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I often need to implement an interface by delegating the implementation to a member of my class. This task is quite tedious because, even though Visual Studio generates stubs for the interface methods, I still have to write the code to delegate the implementation. It doesn't require much thinking, so it could probably be automated by a code generation tool...

I'm probably not the first one to think of this, so there must be such a tool already, but I couldn't find anything on Google... Any idea ?


EDIT : it seems that ReSharper can do it, but it's pretty expensive... is there a free alternative with the same feature ?

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Ah the extract decorator. I've been meaning to do this in Coderush for ages - never found time. I'd be interested in the answers to this. – Preet Sangha Aug 14 '09 at 0:47

You could try this : http://www.codeproject.com/KB/codegen/decorators.aspx?display=PrintAll&fid=1532149&df=90&mpp=25&noise=3&sort=Position&view=Quick&select=2837870

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Thanks for you answer ! This tool looks nice, but it only allows to apply this pattern for types in the same project. I need to do it for BCL types (typically ICollection<T> or IDictionary<K,V>) – Thomas Levesque Aug 14 '09 at 1:28
up vote 1 down vote accepted

I've been using Resharper for a few months now, and it has a great feature to do this.

For instance, write the following code:

class MyList<T> : IList<T>
{
    private readonly IList<T> _list;
}

Place the caret on _list, press Alt + Ins (shortcut for Generate Code), and select "Delegating members". Select the members you need, and R# generates delegating members for them:

    public void Add(T item)
    {
        _list.Add(item);
    }

    public void Clear()
    {
        _list.Clear();
    }

    public bool Contains(T item)
    {
        return _list.Contains(item);
    }

    public void CopyTo(T[] array, int arrayIndex)
    {
        _list.CopyTo(array, arrayIndex);
    }

    public bool Remove(T item)
    {
        return _list.Remove(item);
    }

    public int Count
    {
        get { return _list.Count; }
    }

    public bool IsReadOnly
    {
        get { return _list.IsReadOnly; }
    }

    public int IndexOf(T item)
    {
        return _list.IndexOf(item);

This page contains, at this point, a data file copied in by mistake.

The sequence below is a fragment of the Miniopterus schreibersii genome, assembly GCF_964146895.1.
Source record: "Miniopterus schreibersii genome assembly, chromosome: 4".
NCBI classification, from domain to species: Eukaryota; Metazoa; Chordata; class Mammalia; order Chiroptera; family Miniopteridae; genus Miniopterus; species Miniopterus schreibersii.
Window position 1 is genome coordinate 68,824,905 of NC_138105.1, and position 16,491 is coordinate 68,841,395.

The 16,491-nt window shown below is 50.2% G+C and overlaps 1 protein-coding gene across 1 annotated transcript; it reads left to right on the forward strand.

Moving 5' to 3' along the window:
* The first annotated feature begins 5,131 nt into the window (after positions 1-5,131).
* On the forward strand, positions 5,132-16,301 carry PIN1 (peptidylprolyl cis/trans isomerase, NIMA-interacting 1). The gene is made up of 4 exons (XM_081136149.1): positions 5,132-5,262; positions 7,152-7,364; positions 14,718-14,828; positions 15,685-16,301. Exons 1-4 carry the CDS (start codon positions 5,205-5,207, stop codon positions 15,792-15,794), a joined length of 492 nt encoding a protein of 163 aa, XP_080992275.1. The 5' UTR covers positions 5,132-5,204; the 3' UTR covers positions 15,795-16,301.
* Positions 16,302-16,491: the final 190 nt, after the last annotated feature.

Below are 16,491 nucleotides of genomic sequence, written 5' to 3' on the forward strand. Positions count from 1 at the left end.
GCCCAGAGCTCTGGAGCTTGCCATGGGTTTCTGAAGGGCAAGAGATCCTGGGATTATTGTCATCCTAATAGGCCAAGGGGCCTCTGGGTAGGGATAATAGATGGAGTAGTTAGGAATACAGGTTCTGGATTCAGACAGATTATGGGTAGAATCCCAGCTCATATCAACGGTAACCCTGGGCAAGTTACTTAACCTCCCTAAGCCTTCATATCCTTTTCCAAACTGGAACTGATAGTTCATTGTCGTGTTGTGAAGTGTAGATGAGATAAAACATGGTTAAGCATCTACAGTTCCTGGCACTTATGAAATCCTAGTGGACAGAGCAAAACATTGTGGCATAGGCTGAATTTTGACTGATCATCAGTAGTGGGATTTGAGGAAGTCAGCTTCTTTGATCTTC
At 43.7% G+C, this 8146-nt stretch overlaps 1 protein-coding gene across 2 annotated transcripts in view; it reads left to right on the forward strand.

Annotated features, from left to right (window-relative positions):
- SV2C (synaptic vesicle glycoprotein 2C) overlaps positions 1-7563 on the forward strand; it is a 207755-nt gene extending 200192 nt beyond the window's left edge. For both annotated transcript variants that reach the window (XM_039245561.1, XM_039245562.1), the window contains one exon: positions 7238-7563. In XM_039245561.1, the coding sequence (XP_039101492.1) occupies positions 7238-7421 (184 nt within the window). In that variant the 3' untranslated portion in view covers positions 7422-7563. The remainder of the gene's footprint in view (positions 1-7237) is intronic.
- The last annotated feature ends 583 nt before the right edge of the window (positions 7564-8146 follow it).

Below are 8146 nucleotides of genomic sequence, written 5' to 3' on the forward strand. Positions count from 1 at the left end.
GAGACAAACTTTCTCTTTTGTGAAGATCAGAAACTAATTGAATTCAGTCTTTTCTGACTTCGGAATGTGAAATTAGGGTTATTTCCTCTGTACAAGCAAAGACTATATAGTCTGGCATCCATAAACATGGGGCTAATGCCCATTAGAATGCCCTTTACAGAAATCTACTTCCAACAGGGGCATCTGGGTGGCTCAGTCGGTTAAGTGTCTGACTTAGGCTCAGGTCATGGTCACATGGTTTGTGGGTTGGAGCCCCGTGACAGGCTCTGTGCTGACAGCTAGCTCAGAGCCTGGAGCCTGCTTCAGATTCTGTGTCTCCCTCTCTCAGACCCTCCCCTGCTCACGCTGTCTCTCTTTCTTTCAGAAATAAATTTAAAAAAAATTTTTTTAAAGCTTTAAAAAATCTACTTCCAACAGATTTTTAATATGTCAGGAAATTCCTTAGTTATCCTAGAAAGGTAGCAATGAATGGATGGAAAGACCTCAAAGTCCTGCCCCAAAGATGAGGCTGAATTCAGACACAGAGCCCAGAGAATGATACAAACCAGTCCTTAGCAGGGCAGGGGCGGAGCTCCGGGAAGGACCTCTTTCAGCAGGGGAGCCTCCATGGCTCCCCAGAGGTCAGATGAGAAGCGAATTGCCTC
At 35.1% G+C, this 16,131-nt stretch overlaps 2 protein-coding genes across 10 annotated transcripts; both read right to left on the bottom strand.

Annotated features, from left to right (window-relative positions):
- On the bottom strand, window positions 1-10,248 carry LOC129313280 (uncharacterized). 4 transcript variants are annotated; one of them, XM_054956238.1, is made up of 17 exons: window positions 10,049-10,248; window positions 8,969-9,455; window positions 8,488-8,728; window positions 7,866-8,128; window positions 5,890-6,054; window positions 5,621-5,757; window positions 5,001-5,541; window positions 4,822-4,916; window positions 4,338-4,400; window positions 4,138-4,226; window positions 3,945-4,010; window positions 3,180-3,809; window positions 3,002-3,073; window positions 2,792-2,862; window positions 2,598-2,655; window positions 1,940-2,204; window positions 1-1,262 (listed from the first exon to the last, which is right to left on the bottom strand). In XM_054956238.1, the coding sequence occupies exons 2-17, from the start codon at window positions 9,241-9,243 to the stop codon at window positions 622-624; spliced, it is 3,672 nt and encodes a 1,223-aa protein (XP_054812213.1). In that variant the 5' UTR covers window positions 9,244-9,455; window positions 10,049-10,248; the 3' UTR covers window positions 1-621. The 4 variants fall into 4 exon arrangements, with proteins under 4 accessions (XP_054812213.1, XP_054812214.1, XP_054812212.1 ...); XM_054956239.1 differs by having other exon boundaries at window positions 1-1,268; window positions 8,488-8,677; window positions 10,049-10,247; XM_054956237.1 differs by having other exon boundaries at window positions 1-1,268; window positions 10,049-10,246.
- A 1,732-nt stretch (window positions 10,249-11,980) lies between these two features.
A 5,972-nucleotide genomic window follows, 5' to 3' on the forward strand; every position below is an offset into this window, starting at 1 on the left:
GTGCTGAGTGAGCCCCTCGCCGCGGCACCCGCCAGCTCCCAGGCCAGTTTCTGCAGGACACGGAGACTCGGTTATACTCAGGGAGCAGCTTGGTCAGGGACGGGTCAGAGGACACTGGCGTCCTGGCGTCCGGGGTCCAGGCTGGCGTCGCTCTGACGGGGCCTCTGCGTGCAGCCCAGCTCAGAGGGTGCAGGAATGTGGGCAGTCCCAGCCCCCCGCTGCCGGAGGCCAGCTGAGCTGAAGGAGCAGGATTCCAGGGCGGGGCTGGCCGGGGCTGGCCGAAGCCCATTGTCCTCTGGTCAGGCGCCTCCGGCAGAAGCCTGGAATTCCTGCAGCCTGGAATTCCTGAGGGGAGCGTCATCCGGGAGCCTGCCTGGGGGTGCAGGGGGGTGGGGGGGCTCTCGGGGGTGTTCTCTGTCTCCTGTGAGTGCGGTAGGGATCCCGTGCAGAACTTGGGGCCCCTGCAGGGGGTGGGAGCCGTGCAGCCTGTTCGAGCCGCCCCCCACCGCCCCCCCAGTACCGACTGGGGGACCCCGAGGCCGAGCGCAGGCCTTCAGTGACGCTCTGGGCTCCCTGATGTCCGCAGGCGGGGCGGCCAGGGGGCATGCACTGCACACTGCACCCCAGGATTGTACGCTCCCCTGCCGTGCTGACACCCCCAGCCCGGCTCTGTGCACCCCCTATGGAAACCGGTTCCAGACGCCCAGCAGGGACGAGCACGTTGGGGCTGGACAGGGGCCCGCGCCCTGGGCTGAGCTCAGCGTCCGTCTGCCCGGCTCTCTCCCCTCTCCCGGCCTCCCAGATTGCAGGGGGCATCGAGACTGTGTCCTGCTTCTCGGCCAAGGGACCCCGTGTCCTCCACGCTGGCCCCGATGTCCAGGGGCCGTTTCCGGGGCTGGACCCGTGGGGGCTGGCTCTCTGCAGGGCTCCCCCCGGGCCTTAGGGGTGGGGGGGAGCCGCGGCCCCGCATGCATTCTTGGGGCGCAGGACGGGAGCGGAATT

}

    public void Insert(int index, T item)
    {
        _list.Insert(index, item);
    }

    public void RemoveAt(int index)
    {
        _list.RemoveAt(index);
    }

    public T this[int index]
    {
        get { return _list[index]; }
        set { _list[index] = value; }
    }
share|improve this answer

... see dynamic proxy...

However...

The ability to delegate interface implementation to an instance variable or type [as in typeof(type)], is a greatly needed language feature of C# and VB.Net. With the absence of multiple inheritance and the prevalence of sealed and non-virtual methods and properties, the amount of fluff code required is daunting.

I would think the following language enhancement would work... //C#

interface IY_1
{
  int Y1;
  int Y2;
}
...
..
interface IY_n
{
....
..
}


class Y : IY_1, IY_2, ....,IY_n
{
  private readonly Oy_1 Oy_1 = new Oy_1() supports IY_1, IY_2,...etc;   // <<-----
  private readonly Oy_2 Oy_2 = new Oy_2() supports IY_3, IY_8,...etc;
  public int Y2 {...}
}

The "supports" keyword (or equivalent such as "defaults") would identify an ordered list of class field values that "assist" in the implementation of one or more interfaces, using the normal name and signature mappings semantics of interface of name and signature correspondence. Any local implementation would have precedence and, as well, a single interface may be implemented by multiple field values.

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I agree that it would be an interesting feature... but I'm not sure MS would consider it useful enough to make it into the language – Thomas Levesque Apr 14 '10 at 16:59

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